Critics have said that cash transfers will not be able to ensure that people have access to the nutrition needed.
New Delhi: The Ministry of Woman and Child Development has reportedly decided to move away from its policy of providing rations and nutritional supplements to pregnant and lactating women and other women, instead moving to a direct cash transfer.
According to the Indian Express, rations under the Integrated Child Development Services currently reach 6.5 crore beneficiaries – 4.6 crore infants and 1.9 crore women. The supplementary nutrition provided under the scheme in the prenatal and neonatal stage for women and children is meant to prevent child and maternal mortality, child malnutrition and stunting of growth.
However, ministry officials told the newspaper that they have decided to move away from this model and instead provide cash transfers. The new policy will first be taken up on a pilot basis and then extended in phases. “In the first phase, we will cover 300 of the most backward districts where, as per data, the extent of malnutrition and stunting of children is the highest. This will be followed by the remaining districts a year later,” a ministry official told Indian Express. Cooked meals provided to children between the ages of three and six at anganwadis will be continued, he added.
As things stand now, the daily entitlement under the supplementary nutrition scheme is Rs 6 for a child, Rs 7 for pregnant and lactating women, and Rs 9 for a severely malnourished child. These rates were last revised in 2011. According to the Indian Express, the rates will be marginally revised when moving to cash transfers – to Rs 8, Rs 9.30 and Rs 12 respectively.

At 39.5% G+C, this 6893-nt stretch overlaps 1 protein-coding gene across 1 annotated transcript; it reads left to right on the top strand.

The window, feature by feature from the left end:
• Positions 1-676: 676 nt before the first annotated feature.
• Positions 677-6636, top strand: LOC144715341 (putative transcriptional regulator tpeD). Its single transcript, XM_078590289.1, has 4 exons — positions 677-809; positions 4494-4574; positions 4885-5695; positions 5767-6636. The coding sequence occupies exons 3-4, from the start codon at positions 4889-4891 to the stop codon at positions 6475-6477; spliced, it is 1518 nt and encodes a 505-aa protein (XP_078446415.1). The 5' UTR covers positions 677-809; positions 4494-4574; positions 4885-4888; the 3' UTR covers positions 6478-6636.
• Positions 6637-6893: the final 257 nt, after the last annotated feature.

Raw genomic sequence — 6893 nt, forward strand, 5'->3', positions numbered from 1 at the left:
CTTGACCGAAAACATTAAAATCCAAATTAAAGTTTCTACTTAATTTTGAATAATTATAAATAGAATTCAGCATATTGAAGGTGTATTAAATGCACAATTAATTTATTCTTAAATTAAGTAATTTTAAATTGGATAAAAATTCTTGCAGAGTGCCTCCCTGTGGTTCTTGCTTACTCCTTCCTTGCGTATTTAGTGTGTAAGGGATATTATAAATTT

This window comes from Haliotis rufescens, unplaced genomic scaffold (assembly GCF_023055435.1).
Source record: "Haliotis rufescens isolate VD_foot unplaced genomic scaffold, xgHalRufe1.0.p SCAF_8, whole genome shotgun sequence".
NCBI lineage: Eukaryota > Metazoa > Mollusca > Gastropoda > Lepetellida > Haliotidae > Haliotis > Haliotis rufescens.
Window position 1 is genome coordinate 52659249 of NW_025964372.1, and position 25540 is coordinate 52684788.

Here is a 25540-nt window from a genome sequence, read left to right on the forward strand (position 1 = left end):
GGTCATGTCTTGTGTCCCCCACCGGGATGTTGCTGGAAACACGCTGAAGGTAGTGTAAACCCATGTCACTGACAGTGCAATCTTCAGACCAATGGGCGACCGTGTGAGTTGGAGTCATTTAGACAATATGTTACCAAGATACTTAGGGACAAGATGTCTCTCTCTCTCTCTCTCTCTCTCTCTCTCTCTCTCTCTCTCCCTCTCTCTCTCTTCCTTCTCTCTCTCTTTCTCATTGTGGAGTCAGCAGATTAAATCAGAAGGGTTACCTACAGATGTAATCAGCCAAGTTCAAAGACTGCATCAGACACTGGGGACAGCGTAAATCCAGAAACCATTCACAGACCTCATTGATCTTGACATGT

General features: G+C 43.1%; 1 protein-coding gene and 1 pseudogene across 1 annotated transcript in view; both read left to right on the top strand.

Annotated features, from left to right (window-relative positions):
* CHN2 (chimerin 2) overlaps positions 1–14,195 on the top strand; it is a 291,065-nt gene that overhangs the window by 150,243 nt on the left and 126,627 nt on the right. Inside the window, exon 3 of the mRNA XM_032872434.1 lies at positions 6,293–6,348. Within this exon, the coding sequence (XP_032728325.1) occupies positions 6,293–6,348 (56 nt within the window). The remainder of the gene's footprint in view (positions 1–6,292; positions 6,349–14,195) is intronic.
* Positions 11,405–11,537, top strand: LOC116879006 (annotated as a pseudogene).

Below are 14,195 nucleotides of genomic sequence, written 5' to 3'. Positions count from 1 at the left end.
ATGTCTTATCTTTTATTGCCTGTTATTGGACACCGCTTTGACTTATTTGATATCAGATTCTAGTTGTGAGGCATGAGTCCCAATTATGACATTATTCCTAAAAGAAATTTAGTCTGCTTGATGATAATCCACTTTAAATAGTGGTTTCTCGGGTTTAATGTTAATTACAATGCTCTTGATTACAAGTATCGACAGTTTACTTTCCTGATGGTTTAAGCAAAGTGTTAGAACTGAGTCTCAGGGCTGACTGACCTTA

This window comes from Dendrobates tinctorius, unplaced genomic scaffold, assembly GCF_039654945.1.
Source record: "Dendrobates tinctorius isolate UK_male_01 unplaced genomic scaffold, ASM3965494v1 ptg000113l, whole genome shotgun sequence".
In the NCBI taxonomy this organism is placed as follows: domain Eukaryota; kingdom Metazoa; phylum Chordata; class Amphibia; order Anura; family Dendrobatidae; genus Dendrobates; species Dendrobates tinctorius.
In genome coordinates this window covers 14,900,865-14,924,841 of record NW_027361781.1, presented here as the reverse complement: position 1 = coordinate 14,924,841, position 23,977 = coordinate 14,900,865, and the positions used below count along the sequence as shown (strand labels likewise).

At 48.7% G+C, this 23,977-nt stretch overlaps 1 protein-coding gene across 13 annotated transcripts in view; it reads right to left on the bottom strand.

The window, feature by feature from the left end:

This proposal, which is part of the ministry’s National Nutrition Mission and will be sent to the cabinet for approval once finalised, is based on a recent NITI Aayog report, which says, “THR [take-home rations] scheme has been plagued with complaints of leakages, poor quality food supplement and vested interests… As has evolved from various deliberations, after consultation with State Governments, pilots may be initiated in a few districts to test the efficacy of implementing the ICDS supplementary nutrition component through a cash transfer/ conditional cash transfer route (to be transferred directly in the Jan Dhan account of the mother).”
Moving to cash transfers in government schemes has been a controversial issue in public policy debates, with critics saying that cash does not ensure people will have access to the nutrition they need and is a way for the government to reduce its responsibilities to the people.
Dipa Sinha from the Right to Food Campaign told Indian Express that nutrition supplements are the most effective way of dealing with the lack of availability. “Data from the National Nutrition Monitoring Bureau shows that there is a protein-calorie gap in children as they are not consuming enough according to their age. Providing Supplementary nutrition is the best way to ensure that children get the right kind of food. In cash transfers, there is a possibility that the money is spent on other things,” she said. “Moreover, our experience with cash transfers, be it old-age pensions or scholarships for needy children, show that it is never inflation indexed. This would mean that entitlement in the form of cash transfers would fail to keep pace with the rising food prices.”